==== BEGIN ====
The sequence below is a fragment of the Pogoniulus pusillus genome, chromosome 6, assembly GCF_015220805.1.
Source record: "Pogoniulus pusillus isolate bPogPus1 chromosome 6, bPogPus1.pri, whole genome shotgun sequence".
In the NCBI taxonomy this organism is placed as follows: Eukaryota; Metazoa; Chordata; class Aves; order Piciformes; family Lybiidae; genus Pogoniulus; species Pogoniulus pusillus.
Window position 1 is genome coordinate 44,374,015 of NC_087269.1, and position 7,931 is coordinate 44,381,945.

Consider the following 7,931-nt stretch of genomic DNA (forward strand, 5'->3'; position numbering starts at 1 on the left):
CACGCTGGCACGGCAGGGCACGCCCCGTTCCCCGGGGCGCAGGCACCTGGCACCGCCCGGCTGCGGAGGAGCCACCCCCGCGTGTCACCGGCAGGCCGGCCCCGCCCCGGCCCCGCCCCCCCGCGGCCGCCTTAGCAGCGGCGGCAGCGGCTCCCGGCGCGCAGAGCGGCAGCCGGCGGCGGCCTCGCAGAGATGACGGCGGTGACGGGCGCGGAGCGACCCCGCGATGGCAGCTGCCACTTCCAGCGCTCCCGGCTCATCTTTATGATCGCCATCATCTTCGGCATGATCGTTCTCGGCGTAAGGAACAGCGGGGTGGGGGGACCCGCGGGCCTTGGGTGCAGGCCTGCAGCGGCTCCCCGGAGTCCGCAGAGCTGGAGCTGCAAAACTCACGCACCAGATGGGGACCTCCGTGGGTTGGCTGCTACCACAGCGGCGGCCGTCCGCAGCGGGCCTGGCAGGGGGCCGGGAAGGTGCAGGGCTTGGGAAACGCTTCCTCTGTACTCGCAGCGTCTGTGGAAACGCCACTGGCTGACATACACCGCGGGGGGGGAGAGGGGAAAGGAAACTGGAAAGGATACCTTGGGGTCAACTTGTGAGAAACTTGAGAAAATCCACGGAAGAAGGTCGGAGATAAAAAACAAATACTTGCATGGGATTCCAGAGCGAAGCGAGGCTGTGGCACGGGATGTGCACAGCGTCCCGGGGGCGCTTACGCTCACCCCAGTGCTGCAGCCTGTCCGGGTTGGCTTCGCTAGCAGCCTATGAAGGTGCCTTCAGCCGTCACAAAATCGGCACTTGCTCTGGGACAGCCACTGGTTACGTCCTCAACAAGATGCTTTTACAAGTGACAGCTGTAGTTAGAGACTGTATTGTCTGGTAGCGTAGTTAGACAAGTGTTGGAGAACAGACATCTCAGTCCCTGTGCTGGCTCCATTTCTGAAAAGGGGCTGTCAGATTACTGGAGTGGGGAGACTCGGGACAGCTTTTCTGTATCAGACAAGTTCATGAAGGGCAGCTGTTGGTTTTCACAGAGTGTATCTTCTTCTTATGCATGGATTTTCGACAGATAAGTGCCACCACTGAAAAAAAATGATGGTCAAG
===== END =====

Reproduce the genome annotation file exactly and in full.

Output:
The sequence below is a fragment of the Pogoniulus pusillus genome, chromosome 6, assembly GCF_015220805.1.
Source record: "Pogoniulus pusillus isolate bPogPus1 chromosome 6, bPogPus1.pri, whole genome shotgun sequence".
In the NCBI taxonomy this organism is placed as follows: Eukaryota; Metazoa; Chordata; class Aves; order Piciformes; family Lybiidae; genus Pogoniulus; species Pogoniulus pusillus.
Window position 1 is genome coordinate 44,374,015 of NC_087269.1, and position 7,931 is coordinate 44,381,945.

Consider the following 7,931-nt stretch of genomic DNA (forward strand, 5'->3'; position numbering starts at 1 on the left):
CACGCTGGCACGGCAGGGCACGCCCCGTTCCCCGGGGCGCAGGCACCTGGCACCGCCCGGCTGCGGAGGAGCCACCCCCGCGTGTCACCGGCAGGCCGGCCCCGCCCCGGCCCCGCCCCCCCGCGGCCGCCTTAGCAGCGGCGGCAGCGGCTCCCGGCGCGCAGAGCGGCAGCCGGCGGCGGCCTCGCAGAGATGACGGCGGTGACGGGCGCGGAGCGACCCCGCGATGGCAGCTGCCACTTCCAGCGCTCCCGGCTCATCTTTATGATCGCCATCATCTTCGGCATGATCGTTCTCGGCGTAAGGAACAGCGGGGTGGGGGGACCCGCGGGCCTTGGGTGCAGGCCTGCAGCGGCTCCCCGGAGTCCGCAGAGCTGGAGCTGCAAAACTCACGCACCAGATGGGGACCTCCGTGGGTTGGCTGCTACCACAGCGGCGGCCGTCCGCAGCGGGCCTGGCAGGGGGCCGGGAAGGTGCAGGGCTTGGGAAACGCTTCCTCTGTACTCGCAGCGTCTGTGGAAACGCCACTGGCTGACATACACCGCGGGGGGGGAGAGGGGAAAGGAAACTGGAAAGGATACCTTGGGGTCAACTTGTGAGAAACTTGAGAAAATCCACGGAAGAAGGTCGGAGATAAAAAACAAATACTTGCATGGGATTCCAGAGCGAAGCGAGGCTGTGGCACGGGATGTGCACAGCGTCCCGGGGGCGCTTACGCTCACCCCAGTGCTGCAGCCTGTCCGGGTTGGCTTCGCTAGCAGCCTATGAAGGTGCCTTCAGCCGTCACAAAATCGGCACTTGCTCTGGGACAGCCACTGGTTACGTCCTCAACAAGATGCTTTTACAAGTGACAGCTGTAGTTAGAGACTGTATTGTCTGGTAGCGTAGTTAGACAAGTGTTGGAGAACAGACATCTCAGTCCCTGTGCTGGCTCCATTTCTGAAAAGGGGCTGTCAGATTACTGGAGTGGGGAGACTCGGGACAGCTTTTCTGTATCAGACAAGTTCATGAAGGGCAGCTGTTGGTTTTCACAGAGTGTATCTTCTTCTTATGCATGGATTTTCGACAGATAAGTGCCACCACTGAAAAAAAATGATGGTCAAG